It is hare to take leave of a community in which one has labored for ten years. I began life here in 1866, and in all the struggles of life I have met nothing but kindness and good will from the people of Clarksville and of Montgomery county. I can say that I have held the interest of the public above my own. I have tried to discharge my duty to the public. I can say, too, with pride and with affection for the people of my adopted home, that they have been generous to my faults and overlooked the shortcomings which every man must detect in looking back over his career. Wherever my lot may be cast I shall always look back with a feeling of affection for the people of this community. I can never form ties elsewhere that will be harder to sever than those which have bound me to the people of Clarksville. If it is hard for me to sever ties binding me to the whole people, I hope it is not presumption in me to believe that kind friends will view my departure with some shade of regret. Parting is sad at best. To prolong it but adds poignancy and lengthens a sad hour. Then a hearty, heart-felt good-bye.
My friends of the Chronicle and its able and high-toned editor, Dr. Wright, I have to thank for many journalistic courtesies and for relations which have been friendly and courteous – which have not allowed differences of opinion to alter friendly and cordial relations.
My successor, Mr. M. V. Ingram, is well-known as a newspaper man, thoroughly alive to the interests of the public. No man is more capable of fully presenting every occurrence and every point of interest. He takes the paper next week and will be assisted by T. M. Riley, Esq., a gentleman who wields a facile pen, of good education and capacity to interest the public. They will be found strong and capable newspaper men.
In accepting a position on the editorial staff of the AMERICAN, I have obeyed what seemed the dictates of interest of myself and family. The AMERICAN is the leading paper among strictly Southern journals, and offers a wide field of usefulness in the world of opinions.
I have put off good-bye to the last, avoiding a sad duty; I find I have done worst that I would have done best. It is well enough, for no words will express the pain of severing ties so strong as those which bind me to the people of Clarksville, and which have grown up through social and business intercourse of ten years in which I can recall in this hour nothing but the pleasant – nothing disagreeable to even assuage the pain of leave-taking.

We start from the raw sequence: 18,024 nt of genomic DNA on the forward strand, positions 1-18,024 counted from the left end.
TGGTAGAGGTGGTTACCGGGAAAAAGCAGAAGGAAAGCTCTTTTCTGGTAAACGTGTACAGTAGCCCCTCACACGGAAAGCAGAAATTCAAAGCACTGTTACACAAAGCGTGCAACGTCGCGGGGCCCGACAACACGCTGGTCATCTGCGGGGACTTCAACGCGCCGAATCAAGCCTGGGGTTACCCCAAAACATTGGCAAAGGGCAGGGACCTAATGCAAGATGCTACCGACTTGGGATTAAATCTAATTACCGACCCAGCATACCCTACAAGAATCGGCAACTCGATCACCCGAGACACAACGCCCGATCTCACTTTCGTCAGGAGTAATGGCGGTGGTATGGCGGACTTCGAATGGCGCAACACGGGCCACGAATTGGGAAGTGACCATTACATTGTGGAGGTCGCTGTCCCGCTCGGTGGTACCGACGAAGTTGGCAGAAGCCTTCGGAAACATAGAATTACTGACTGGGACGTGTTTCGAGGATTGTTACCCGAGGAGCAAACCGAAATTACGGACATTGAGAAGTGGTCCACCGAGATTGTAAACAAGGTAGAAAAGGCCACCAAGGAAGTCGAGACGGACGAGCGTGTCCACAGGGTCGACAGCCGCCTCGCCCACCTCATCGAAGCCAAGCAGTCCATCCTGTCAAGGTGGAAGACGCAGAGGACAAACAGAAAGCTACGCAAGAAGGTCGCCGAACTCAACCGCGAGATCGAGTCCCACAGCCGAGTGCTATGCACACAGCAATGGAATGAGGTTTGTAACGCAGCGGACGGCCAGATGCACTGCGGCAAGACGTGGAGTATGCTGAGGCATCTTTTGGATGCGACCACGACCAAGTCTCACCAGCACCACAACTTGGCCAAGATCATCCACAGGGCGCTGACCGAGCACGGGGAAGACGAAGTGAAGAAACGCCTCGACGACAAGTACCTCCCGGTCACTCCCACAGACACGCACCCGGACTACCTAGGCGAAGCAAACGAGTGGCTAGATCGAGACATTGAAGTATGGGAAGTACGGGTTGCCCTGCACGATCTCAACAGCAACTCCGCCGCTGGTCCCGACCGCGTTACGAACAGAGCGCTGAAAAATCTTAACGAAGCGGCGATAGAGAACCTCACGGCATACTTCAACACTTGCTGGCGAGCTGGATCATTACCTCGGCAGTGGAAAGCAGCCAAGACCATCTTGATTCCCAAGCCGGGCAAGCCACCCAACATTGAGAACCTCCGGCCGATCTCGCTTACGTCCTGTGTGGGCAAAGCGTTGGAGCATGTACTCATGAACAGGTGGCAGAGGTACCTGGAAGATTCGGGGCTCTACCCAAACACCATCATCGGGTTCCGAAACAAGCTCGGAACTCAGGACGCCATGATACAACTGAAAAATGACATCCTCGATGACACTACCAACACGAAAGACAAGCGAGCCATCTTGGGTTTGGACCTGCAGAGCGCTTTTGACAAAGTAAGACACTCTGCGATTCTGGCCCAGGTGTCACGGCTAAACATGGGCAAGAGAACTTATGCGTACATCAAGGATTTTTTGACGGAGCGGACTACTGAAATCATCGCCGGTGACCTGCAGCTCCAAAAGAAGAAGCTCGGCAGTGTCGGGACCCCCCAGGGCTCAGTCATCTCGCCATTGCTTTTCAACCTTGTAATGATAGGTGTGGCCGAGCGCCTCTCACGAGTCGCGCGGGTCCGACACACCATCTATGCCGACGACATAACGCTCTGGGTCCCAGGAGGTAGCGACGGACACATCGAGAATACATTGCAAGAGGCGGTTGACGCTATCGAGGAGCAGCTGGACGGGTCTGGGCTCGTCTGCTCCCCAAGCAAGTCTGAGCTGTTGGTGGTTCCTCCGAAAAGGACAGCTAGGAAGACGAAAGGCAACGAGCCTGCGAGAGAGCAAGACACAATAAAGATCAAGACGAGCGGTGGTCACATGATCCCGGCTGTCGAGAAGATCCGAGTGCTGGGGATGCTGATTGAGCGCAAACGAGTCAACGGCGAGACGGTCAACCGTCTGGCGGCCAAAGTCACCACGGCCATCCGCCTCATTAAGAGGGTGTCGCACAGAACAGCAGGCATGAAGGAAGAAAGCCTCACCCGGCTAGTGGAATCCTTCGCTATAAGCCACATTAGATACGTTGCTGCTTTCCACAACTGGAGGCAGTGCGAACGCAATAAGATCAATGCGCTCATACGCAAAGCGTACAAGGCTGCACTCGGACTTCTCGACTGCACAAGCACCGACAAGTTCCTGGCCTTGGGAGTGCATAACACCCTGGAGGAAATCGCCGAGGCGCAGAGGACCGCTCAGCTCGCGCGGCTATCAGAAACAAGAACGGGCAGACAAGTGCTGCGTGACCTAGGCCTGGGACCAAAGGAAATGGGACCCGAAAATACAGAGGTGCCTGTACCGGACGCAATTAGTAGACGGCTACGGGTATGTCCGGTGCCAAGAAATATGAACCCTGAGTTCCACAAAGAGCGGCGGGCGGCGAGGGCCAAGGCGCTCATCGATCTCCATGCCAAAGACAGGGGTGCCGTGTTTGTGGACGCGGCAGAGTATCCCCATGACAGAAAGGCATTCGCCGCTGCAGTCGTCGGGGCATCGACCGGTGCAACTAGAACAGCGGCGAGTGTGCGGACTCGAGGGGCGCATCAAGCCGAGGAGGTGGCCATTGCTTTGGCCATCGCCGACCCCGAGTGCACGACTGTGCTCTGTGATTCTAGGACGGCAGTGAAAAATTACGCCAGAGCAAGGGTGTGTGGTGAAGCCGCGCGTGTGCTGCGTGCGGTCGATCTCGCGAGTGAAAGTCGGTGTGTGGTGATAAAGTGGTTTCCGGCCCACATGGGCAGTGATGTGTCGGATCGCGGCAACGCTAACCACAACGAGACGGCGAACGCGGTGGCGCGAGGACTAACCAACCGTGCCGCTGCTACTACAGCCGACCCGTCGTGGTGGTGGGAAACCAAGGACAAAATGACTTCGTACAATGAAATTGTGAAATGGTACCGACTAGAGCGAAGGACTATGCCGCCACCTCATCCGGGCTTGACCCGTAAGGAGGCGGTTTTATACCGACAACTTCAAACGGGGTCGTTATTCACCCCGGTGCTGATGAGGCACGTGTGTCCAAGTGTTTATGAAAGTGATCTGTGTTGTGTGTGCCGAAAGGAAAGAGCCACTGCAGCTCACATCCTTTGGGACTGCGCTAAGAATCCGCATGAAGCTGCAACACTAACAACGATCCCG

H. M DOAK.
Boyd M. Cheatham died at home in Springfield, Tenn., July 19, 1876 aged 38 years; a sometime member of the state legislature.
The new Cumberland Presbyterian Church, 40 by 66 feet, was being built in Franklin, Tenn; construction by Hugh Thompson of Edgefield.
July 21, 1876
James S. Williams, administrator of the estate of Philip Baits, dec., Davidson Co., Tenn., suggested its insolvency, July 12, 1876 and notified persons with claims against the estate file the same with the county court clerk within six months.
Lizzie Orr, sister of John, W. F., Robert Orr, died near Columbia, Tenn., July 19, 1876.
Nora Treanor, youngest daughter of Thomas O. and Mary E. Treanor, Tulip Grove, died July 20, 1876 aged 2 years; interment in Mt. Olivet Cemetery, Nashville, today.
Dr. H. M. Compton, aged 42 years, died Nashville, August [July] 20, 1876; funeral tomorrow.
July 22, 1876
Abram Markoweiz received his naturalization papers. [The account of this procedure, copied by the compiler in the metro archives, Davidson County Court Minute Book P, page 351:
Be it remembered that this cause came on to be heard before the Honorable J. C. Ferriss, Judget &c. on this 21 day of July 1876 and it appearing to the satisfaction of the Court that the said ABRAHAM MARKOWEIZ was born in Russia Poland on the13th day of August 1833; that he immigrated to the United States in the year 1852 and that he has resided here more than five years and that at the November Term 1854 of Circuit Court of Davidson said A. MARKOWEIZ made his declaration of intention to become a citizen of the United States, agreeably to the statute in such cases made and provided; that the said A. MARKOWEIZ is a man of good moral character and is attached Co the principles of the Constitution of the United States and well disposed to the good order and happiness of the same. And it further appearing chat he has in all things complied with the laws in regard to naturalization and having taken an oath to support the Constitution of the United States, it is therefore ordered, adjudged and decreed by the Court, that the said ABRAHAM MARKOWEIZ be admitted to citizenship and that he be entitled to all the rights and privileges and immunities of naturalized citizens.